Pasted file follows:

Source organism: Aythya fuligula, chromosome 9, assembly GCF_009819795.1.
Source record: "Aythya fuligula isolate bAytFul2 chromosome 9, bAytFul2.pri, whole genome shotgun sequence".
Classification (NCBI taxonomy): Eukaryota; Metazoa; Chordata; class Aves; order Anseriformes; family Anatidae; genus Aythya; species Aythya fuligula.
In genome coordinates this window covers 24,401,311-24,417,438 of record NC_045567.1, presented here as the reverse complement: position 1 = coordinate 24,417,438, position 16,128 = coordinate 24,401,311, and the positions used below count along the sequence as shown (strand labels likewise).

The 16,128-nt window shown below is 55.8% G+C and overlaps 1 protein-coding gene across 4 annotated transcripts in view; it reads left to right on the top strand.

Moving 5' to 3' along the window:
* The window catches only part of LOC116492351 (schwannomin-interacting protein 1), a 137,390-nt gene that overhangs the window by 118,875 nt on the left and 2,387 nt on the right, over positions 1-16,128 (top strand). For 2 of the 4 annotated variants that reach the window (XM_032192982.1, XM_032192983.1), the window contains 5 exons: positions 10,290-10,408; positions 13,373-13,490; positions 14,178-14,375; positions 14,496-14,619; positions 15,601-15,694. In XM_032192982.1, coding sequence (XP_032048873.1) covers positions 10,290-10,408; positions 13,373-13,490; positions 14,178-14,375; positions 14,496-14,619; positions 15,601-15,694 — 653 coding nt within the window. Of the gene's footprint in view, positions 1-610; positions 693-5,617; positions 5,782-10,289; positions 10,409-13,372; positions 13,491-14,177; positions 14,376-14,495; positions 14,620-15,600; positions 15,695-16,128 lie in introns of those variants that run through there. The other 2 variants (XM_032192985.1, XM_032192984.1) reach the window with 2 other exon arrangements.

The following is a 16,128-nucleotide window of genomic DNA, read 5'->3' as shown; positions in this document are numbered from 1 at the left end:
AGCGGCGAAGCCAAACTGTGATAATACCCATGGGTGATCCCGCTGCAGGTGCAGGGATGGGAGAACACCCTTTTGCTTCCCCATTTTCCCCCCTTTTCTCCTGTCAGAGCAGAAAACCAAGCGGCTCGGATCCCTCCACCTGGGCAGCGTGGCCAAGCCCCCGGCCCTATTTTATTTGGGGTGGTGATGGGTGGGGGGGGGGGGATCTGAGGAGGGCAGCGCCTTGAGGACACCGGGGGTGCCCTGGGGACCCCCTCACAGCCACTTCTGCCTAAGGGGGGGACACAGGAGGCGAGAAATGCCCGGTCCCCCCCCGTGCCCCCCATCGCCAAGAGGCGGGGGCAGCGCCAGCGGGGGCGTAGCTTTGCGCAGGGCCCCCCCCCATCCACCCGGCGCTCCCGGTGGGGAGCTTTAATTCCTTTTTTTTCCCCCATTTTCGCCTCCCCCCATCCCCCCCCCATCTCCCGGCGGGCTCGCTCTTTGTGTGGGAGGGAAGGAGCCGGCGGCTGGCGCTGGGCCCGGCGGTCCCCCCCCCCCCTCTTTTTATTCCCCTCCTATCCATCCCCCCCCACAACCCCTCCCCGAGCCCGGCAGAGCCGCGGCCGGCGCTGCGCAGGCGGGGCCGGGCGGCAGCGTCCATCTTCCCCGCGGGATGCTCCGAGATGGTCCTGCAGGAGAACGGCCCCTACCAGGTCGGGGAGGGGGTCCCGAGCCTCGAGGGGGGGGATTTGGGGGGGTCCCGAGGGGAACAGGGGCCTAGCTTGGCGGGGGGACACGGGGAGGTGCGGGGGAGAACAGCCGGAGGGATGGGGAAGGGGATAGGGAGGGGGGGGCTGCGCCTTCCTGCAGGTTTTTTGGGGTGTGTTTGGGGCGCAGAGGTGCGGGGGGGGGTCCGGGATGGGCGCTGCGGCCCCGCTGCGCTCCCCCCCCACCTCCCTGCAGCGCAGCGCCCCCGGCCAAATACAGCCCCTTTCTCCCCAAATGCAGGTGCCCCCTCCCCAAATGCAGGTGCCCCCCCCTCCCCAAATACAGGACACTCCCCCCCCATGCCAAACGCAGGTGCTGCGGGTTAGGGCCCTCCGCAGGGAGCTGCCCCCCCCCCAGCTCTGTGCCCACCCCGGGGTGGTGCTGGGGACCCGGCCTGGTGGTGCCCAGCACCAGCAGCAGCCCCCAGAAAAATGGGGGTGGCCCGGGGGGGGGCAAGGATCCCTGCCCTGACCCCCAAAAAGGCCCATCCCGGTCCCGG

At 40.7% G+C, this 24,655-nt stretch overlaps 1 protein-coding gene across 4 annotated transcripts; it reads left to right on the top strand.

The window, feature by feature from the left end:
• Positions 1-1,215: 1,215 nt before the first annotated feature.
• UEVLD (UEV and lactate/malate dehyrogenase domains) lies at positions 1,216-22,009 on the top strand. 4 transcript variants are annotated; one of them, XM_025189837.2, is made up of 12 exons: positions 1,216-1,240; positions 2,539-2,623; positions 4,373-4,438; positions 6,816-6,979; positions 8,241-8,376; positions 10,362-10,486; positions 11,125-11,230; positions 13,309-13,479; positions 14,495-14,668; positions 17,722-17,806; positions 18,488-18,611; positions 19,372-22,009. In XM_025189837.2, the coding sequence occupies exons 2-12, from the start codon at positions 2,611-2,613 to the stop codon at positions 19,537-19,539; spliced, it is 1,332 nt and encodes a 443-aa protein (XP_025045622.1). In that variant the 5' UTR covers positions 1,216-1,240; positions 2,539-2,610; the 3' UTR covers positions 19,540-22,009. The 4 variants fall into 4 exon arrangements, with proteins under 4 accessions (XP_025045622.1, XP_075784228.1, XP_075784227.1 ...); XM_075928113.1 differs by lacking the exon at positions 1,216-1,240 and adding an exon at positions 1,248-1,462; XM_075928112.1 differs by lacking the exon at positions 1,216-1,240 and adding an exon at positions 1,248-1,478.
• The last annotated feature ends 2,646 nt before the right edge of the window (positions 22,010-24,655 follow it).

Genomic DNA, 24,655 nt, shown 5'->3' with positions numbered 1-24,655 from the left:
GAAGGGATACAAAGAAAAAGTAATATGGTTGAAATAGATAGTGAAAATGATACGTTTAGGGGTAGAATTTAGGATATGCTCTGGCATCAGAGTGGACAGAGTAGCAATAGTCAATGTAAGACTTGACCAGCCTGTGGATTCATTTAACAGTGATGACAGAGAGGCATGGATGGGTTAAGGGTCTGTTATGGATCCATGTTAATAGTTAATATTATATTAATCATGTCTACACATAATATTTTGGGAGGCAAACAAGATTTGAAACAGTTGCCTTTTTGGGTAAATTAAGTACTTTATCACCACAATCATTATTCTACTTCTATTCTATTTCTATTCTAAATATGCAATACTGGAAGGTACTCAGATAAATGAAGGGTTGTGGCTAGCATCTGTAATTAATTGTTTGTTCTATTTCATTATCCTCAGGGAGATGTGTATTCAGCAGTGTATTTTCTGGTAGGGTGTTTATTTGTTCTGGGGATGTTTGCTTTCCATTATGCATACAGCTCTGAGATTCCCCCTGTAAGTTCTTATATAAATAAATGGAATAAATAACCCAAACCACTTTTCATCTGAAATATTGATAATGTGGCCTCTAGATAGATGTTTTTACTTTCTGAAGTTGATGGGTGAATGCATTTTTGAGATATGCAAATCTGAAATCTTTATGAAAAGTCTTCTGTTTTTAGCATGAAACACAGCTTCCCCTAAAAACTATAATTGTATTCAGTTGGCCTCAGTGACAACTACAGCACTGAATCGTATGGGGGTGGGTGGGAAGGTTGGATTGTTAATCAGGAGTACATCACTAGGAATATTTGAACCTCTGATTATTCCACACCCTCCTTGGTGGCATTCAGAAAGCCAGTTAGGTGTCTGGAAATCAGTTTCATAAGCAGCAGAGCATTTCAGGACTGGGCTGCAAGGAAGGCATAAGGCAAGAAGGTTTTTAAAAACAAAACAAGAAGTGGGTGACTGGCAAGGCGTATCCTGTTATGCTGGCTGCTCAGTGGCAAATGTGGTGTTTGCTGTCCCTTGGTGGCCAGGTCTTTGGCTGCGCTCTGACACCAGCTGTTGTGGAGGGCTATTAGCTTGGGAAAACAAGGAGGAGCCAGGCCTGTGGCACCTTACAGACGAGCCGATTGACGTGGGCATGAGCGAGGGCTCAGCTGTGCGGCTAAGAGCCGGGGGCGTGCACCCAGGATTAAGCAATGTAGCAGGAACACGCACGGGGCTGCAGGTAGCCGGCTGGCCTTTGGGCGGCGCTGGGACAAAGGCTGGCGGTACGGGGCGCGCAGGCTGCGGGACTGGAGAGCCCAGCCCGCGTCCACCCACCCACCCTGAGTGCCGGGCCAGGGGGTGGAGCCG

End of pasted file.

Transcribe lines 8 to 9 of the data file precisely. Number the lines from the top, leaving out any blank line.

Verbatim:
The following is a 16,128-nucleotide window of genomic DNA, read 5'->3' as shown; positions in this document are numbered from 1 at the left end:
AGCGGCGAAGCCAAACTGTGATAATACCCATGGGTGATCCCGCTGCAGGTGCAGGGATGGGAGAACACCCTTTTGCTTCCCCATTTTCCCCCCTTTTCTCCTGTCAGAGCAGAAAACCAAGCGGCTCGGATCCCTCCACCTGGGCAGCGTGGCCAAGCCCCCGGCCCTATTTTATTTGGGGTGGTGATGGGTGGGGGGGGGGGGATCTGAGGAGGGCAGCGCCTTGAGGACACCGGGGGTGCCCTGGGGACCCCCTCACAGCCACTTCTGCCTAAGGGGGGGACACAGGAGGCGAGAAATGCCCGGTCCCCCCCCGTGCCCCCCATCGCCAAGAGGCGGGGGCAGCGCCAGCGGGGGCGTAGCTTTGCGCAGGGCCCCCCCCCATCCACCCGGCGCTCCCGGTGGGGAGCTTTAATTCCTTTTTTTTCCCCCATTTTCGCCTCCCCCCATCCCCCCCCCATCTCCCGGCGGGCTCGCTCTTTGTGTGGGAGGGAAGGAGCCGGCGGCTGGCGCTGGGCCCGGCGGTCCCCCCCCCCCCTCTTTTTATTCCCCTCCTATCCATCCCCCCCCACAACCCCTCCCCGAGCCCGGCAGAGCCGCGGCCGGCGCTGCGCAGGCGGGGCCGGGCGGCAGCGTCCATCTTCCCCGCGGGATGCTCCGAGATGGTCCTGCAGGAGAACGGCCCCTACCAGGTCGGGGAGGGGGTCCCGAGCCTCGAGGGGGGGGATTTGGGGGGGTCCCGAGGGGAACAGGGGCCTAGCTTGGCGGGGGGACACGGGGAGGTGCGGGGGAGAACAGCCGGAGGGATGGGGAAGGGGATAGGGAGGGGGGGGCTGCGCCTTCCTGCAGGTTTTTTGGGGTGTGTTTGGGGCGCAGAGGTGCGGGGGGGGGTCCGGGATGGGCGCTGCGGCCCCGCTGCGCTCCCCCCCCACCTCCCTGCAGCGCAGCGCCCCCGGCCAAATACAGCCCCTTTCTCCCCAAATGCAGGTGCCCCCTCCCCAAATGCAGGTGCCCCCCCCTCCCCAAATACAGGACACTCCCCCCCCATGCCAAACGCAGGTGCTGCGGGTTAGGGCCCTCCGCAGGGAGCTGCCCCCCCCCCAGCTCTGTGCCCACCCCGGGGTGGTGCTGGGGACCCGGCCTGGTGGTGCCCAGCACCAGCAGCAGCCCCCAGAAAAATGGGGGTGGCCCGGGGGGGGGCAAGGATCCCTGCCCTGACCCCCAAAAAGGCCCATCCCGGTCCCGG